Francis Tandy's Voluntary Socialism, a left-wing market anarchist book from the late 19th century, has an excellent chapter on how law and order would work. (Rothbard's Society Without a State is another must-read.)
“But who will perform the legislative function when the State is abolished?” is another frequent question. “You would surely not entrust that to Pinkerton or his fellows!” Most assuredly not. When a person subscribes to a protective association, a clause might well be inserted in the contract by which the subscriber agrees to serve as a juror whenever he is called upon to do so. When a prisoner is to be tried, a juror will then be selected by lot from among all the subscribers of the association. This jury will then judge the facts, and if they unanimously find the prisoner guilty, they will determine what punishment he shall receive. Strange as such a proposition may seem, it is by no means new. The original jury in ancient times was a means employed by the people to guard themselves against the tyranny of the State. The laws were enacted by the ruling powers, but when they were transgressed, the accused was tried “by his neighbors,” who rendered a verdict, not upon the facts alone, but also upon the law, and decided the penalty in case of conviction. They might find that the facts proved the prisoner guilty of the charges preferred, but that the law was tyrannical, and therefore he was justified in violating it.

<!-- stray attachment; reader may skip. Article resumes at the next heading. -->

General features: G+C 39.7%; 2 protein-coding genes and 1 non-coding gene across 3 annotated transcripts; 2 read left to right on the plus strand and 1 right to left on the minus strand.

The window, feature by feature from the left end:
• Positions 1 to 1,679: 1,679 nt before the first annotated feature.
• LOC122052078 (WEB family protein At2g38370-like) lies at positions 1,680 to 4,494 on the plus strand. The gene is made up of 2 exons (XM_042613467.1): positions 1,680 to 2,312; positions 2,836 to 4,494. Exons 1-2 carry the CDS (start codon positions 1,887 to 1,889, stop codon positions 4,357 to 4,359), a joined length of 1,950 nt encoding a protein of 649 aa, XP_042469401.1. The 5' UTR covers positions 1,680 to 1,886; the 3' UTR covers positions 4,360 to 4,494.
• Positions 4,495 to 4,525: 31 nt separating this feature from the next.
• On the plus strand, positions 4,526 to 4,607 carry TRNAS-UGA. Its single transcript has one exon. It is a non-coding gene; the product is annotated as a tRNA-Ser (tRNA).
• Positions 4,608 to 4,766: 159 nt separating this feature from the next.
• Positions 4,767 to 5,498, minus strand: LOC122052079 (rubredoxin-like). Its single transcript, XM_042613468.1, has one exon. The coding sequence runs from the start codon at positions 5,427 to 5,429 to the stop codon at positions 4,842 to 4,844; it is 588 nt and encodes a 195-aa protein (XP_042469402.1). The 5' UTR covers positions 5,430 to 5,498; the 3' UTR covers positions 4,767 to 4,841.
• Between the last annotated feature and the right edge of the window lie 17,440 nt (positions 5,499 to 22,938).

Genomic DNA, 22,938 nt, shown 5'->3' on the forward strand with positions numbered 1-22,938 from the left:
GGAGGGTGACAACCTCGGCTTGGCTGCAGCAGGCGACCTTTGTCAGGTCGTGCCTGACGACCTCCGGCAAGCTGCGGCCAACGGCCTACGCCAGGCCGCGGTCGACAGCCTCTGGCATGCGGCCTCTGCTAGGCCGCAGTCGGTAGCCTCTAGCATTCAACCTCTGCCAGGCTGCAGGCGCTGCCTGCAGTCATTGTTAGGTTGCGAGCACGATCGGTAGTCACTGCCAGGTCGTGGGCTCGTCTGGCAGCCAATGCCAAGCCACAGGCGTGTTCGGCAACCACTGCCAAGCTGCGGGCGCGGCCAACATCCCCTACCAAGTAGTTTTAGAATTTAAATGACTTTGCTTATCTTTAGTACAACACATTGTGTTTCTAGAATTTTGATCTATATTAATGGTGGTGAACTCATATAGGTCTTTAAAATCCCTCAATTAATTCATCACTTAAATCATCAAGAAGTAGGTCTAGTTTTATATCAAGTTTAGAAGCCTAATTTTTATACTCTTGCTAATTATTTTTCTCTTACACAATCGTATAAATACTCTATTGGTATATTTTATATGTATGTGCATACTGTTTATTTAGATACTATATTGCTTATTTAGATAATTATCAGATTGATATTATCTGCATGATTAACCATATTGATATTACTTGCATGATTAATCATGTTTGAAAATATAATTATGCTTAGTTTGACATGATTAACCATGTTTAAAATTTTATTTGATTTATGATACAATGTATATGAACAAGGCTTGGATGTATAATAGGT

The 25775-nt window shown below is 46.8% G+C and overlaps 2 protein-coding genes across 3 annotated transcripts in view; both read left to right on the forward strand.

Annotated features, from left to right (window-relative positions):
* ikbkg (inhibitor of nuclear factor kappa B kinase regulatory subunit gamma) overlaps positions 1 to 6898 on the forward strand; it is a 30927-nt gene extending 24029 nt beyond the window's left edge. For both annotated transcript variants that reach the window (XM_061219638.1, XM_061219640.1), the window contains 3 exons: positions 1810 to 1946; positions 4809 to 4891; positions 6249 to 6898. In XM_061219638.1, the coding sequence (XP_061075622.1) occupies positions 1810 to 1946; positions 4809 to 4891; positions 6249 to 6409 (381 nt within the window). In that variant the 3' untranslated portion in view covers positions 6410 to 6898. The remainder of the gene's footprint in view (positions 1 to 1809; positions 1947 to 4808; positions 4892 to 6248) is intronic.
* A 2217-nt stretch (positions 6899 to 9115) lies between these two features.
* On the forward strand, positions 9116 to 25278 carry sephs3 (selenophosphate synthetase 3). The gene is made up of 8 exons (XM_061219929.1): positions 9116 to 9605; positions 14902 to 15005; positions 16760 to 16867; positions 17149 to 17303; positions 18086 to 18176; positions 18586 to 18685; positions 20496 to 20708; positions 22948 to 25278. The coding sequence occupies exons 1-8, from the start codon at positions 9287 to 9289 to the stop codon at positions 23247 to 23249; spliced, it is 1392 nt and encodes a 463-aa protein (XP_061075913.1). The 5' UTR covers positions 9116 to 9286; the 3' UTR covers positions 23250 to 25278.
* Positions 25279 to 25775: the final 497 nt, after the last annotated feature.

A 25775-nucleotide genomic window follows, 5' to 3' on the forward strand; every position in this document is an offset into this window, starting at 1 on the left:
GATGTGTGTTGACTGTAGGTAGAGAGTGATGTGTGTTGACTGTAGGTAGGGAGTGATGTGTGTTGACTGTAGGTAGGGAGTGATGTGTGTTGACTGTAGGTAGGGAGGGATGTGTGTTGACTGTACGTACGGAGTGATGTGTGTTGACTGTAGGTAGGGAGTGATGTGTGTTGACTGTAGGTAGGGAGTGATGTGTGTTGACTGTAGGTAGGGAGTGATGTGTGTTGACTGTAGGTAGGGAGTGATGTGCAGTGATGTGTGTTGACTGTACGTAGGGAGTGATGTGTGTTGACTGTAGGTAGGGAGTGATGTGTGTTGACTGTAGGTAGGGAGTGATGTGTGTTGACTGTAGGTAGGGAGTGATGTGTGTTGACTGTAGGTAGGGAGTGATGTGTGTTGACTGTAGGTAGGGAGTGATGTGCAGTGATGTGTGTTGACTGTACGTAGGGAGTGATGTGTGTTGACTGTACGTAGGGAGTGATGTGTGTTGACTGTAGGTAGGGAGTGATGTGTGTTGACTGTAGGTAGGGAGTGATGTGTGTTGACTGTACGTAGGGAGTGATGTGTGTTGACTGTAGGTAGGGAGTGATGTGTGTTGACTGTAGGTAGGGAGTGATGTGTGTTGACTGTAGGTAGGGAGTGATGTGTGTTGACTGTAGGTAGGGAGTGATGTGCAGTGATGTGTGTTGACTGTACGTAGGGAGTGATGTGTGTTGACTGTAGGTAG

A common question is how the environment could be protected in a market anarchist society. There's your answer: civilian juries will likely rule against companies contributing to pollution and environmental problems.